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ejwalshe

Voluntary Aid Detatchment, Étaples sur Mer, 27 June 1917

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ejwalshe

Although unable to enlist, over 2,000 Canadian women volunteered and found a way to serve their country during the Great War and during two national emergencies at home - the Halifax Explosion and the so-called Spanish Flu pandemic. Organized by the Canadian Red Cross and St. John Ambulance, Voluntary Aid Detachments (VAD) worked as nurses’ aides, ambulance drivers, and clerical staff at convalescent hospitals in Canada and at some hospitals overseas. They assisted overworked medical and nursing staff in caring for thousands of injured and sick servicemen, some facing the same dangers and hardships as soldiers, nurses, and doctors working near the front lines. Not all Newfoundland and Labrador women who served overseas were professional nurses; many joined the Voluntary Aid Detachment and performed a wide range of medical services. The British Red Cross Society had formed the Voluntary Aid Detachment in 1909 to provide auxiliary medical service in the event of war. Voluntary Aid Detachments first emerged in 1914 as Canada’s Militia Department made preparations at home, in anticipation of war in Europe. They were initially intended to create an emergency reserve of trained men and women who would support military medical services in case of invasion on Canadian soil. Later, following the outbreak of the Great War, the VAD program developed into a female volunteer nursing corps, as male recruits were quickly drawn into the armed forces. Canadian VAD units were modelled on a British system established in 1909, intended to supplement existing army nursing reserves. These reserves consisted of both professional nurses and civilian volunteers trained in first aid. While the British program utilized some 23,000 VAD nurses during the Great War, the Canadian program was more modest. Still, the number of women who enrolled as Canadian VAD members was considerable -- by the war’s end, some 2,000 had trained and qualified as VAD nurses. While the majority were limited to working in military convalescent hospitals on the home front, an estimated 500 Canadian VAD members served in British military hospitals overseas. The first Canadian Voluntary Aid Detachments were formed in Halifax, Québec City, and Saint John, because these ports were expected to be the first to receive wounded soldiers returning from overseas. These were later followed by units in Montreal, Ottawa, and Victoria. Initially, VAD members engaged in non-nursing activities distributing comforts such as chocolate bars and cigarettes to departing troops and wishing them a safe return home. As the war progressed, however, they helped to prepare, open, and staff military convalescent hospitals. This role became particularly important as increasing numbers of sick and wounded soldiers returned to Canada in early 1915. Many VADs were anxious to go overseas where the need was greatest, but it was not until September 1916 that the first contingent of Canadian VAD members left in response to a request from the British Red Cross. Although the Canadian Army Medical Corps (CAMC) refused to use voluntary nurses in its overseas hospitals, VAD nurses were welcomed into British military hospitals. Overall, St. John Ambulance in Canada supplied more than 360 volunteers for overseas postings, while many other Canadian VAD members financed their own passages to England and applied directly to British VAD headquarters in London. Working in the British military medical establishment, Canadian VAD nurses served as probationers (trainees) who were supervised by professional nurses. As was the case in Canadian convalescent hospitals at home, they assisted with various nursing tasks, such as making beds, preparing diets for invalids, and ensuring the overall comfort of soldiers. In some instances, VAD work approached that of trained nurses, as volunteers changed surgical dressings and performed night duty in charge of wards. Like the military nurses under whom they served, Canadian VAD members posted in France, and more distant battle zones were exposed to frontline dangers and hardships. A number of volunteers were recognized for their bravery during enemy attacks. Both at home and in overseas operations, VAD work varied greatly depending on the location and hospital type. Detachment members performed any number of tasks, working as nurses’ aides, ambulance drivers, clerical staff, and in any other auxiliary capacity required of them during the war. In the coming years, many of the same women who had worked overseas decided to join a new battle at home — to win voting rights for women. Some former VADs, like Janet Miller Ayre, became leaders of the suffrage movement. Their hard work ended in success in 1925 when the Newfoundland legislature passed a franchise bill and women finally claimed their right to vote and run for political office. From: www pc gc ca & www heritage nf ca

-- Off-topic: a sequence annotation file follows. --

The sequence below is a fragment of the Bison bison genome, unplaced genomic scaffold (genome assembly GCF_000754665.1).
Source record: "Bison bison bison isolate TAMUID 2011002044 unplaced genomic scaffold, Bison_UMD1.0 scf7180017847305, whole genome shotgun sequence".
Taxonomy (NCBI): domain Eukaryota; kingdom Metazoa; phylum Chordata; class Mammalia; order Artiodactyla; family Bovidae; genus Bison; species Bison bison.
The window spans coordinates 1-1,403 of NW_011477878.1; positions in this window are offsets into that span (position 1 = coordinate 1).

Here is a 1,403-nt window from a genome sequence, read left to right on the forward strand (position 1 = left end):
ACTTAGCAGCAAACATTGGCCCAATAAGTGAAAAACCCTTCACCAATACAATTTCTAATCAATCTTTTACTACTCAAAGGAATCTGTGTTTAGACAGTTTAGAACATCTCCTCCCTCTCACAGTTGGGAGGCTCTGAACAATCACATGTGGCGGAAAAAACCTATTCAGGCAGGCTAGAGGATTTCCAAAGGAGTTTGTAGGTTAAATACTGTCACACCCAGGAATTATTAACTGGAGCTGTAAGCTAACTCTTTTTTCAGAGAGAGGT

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Marilyne

Great pictures!! 

I really like these videos. It puts the images in perspective, linking them so that they tell a story. 

 

Thanks !! 

 

M.

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sr97

Great share, love the pictures, so much hidden history to be found here.

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ejwalshe

@Marilyne @sr97 The flow of the story comes rather naturally once one discovers the true order of the photos.  Often, whether I find them at Library and Archives Canada or at the Imperial War Museum, the order is reversed.  And so are the images on occasion!   For example,  insignia's on the right-breast...a dead give-away to some astute observers (and a pain-in-my-posterior to reply to such minutia).  

 

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